Features Exclusive to Windows 8 Enterprise
In addition to the Windows Pro‑based business features that were discussed in this chapter, Microsoft is also providing a unique set of features for users of the Windows 8 Enterprise edition. This high‑end Windows 8 product edition is available only to corporate customers that subscribe to Microsoft’s Software Assurance volume licensing program. So while it doesn’t make sense to spend too much time describing each feature, we can at least provide a rundown of what most of us are missing.
Unique features in Windows 8 Enterprise include the following:
• Windows To Go: This feature lets you deploy a new, fully manageable Windows 8 environment on a bootable external USB flash drive, enabling the “Bring Your Own PC” (BYOPC) usage scenario. Employees can use Windows To Go on any company PC as well as from their home PC, securely accessing corporate resources on an encrypted device that would be useless in the hands of others. Windows To Go is a feature we hope to see ported to other Windows editions in the future, and it would be a huge boon to lab environments of all kinds, including those used by educational institutions.
• DirectAccess: This is a more modern take on VPN functionality, letting remote users seamlessly access corporate network resources without dealing with the hassles common to VPN solutions. DirectAccess is based on the proven HTTPS (secure HTTP) tunneling technology Microsoft first used with Exchange Server. There’s no VPN configuring, connecting, and reconnecting. In fact, there’s no VPN at all. Instead, DirectAccess‑enabled PCs are simply always connected, securely, to the corporate network. As long as you have an Internet connection, you’re in. And for the end user, there’s nothing to see or configure. You’re simply connected. And on the administrative side, IT pros and admins can configure which corporate resources are available to which users, and they can direct Internet‑based network traffic as they see fit.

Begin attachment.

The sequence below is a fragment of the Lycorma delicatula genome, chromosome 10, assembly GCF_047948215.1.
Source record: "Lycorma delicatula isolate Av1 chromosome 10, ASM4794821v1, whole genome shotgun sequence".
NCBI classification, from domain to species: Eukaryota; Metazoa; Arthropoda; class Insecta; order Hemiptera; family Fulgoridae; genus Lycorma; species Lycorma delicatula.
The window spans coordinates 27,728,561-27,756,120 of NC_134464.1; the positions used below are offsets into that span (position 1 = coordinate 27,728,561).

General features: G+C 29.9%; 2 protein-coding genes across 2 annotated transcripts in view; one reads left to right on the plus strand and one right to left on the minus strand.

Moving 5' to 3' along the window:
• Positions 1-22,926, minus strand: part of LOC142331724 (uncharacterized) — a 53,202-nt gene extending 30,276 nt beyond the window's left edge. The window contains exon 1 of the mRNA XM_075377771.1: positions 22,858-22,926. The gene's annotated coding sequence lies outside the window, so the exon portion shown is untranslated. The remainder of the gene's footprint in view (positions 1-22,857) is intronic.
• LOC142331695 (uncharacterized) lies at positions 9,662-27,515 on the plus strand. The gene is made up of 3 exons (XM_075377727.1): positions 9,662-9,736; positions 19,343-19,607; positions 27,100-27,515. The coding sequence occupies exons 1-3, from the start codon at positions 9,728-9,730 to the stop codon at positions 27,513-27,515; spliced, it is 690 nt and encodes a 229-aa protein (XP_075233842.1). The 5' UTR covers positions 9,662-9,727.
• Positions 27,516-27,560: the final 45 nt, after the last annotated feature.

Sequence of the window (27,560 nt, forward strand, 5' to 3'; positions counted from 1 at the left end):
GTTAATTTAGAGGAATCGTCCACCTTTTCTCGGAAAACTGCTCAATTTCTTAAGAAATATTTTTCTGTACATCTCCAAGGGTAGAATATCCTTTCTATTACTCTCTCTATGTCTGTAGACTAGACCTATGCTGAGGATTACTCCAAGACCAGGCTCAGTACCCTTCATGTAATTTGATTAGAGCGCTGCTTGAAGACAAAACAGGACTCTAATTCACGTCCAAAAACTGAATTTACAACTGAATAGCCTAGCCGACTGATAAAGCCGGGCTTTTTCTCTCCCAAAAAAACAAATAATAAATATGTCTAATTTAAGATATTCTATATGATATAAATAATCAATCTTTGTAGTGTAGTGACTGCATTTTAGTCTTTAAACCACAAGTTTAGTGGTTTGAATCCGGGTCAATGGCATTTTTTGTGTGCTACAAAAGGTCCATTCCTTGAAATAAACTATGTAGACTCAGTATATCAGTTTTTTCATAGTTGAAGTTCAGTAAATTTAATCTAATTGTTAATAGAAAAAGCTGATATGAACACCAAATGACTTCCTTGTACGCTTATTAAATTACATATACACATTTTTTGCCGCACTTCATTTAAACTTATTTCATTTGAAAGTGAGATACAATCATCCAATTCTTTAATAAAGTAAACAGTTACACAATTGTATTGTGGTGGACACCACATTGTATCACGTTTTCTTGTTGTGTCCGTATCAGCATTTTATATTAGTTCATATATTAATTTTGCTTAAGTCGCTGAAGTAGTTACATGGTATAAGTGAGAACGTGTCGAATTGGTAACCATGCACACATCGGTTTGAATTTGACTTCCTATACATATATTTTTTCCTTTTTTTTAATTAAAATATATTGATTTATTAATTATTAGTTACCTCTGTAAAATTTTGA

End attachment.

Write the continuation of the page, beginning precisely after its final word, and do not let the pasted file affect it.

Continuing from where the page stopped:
• BranchCache: Aimed at distributed corporations, BranchCache lets servers and users’ PCs in branch offices cache files, websites, and other content that is sent from a central office over the WAN, so that it is not repeatedly downloaded at great cost by different users in the same location. With more and more corporate mergers and acquisitions, and larger companies maintaining separate physical offices in different locales, this is a real need.
• AppLocker: Introduced with Windows 7 as a replacement for Software Restriction Policies (SRP), AppLocker is more flexible and malleable but offers the same basic functionality: It uses Group Policy‑based rules to determine which applications users can and cannot access. But it goes deeper than SRP by introducing the concept of publisher rules, where admins can specify which application versions are allowed or disallowed. For example, suppose there’s a known vulnerability in an out‑of‑date version of Adobe Reader, the popular PDF viewer utility. With AppLocker, you could specify that users are allowed to install and use Adobe Reader 10.01 (or whatever) or newer, only. Problem solved: Users retain the ability to view PDFs and you, the administrator, don’t need to worry that they’re doing so with obsolete and potentially dangerous versions of the software.
• VDI enhancements: With updates to RemoteFX and Windows Server 2012, users can access virtualized instances of Windows 8 Enterprise from the data center and receive rich desktop experiences via thin clients, including, interestingly, Windows RT‑based tablets. (See the following section for more information about Windows RT in the enterprise.)
• Windows 8 (Metro‑style) app deployment: Domain‑joined PCs and tablets running Windows 8 Enterprise will automatically be enabled to “side‑load” internal, Windows 8 Metro‑style apps, bypassing the Windows Store.
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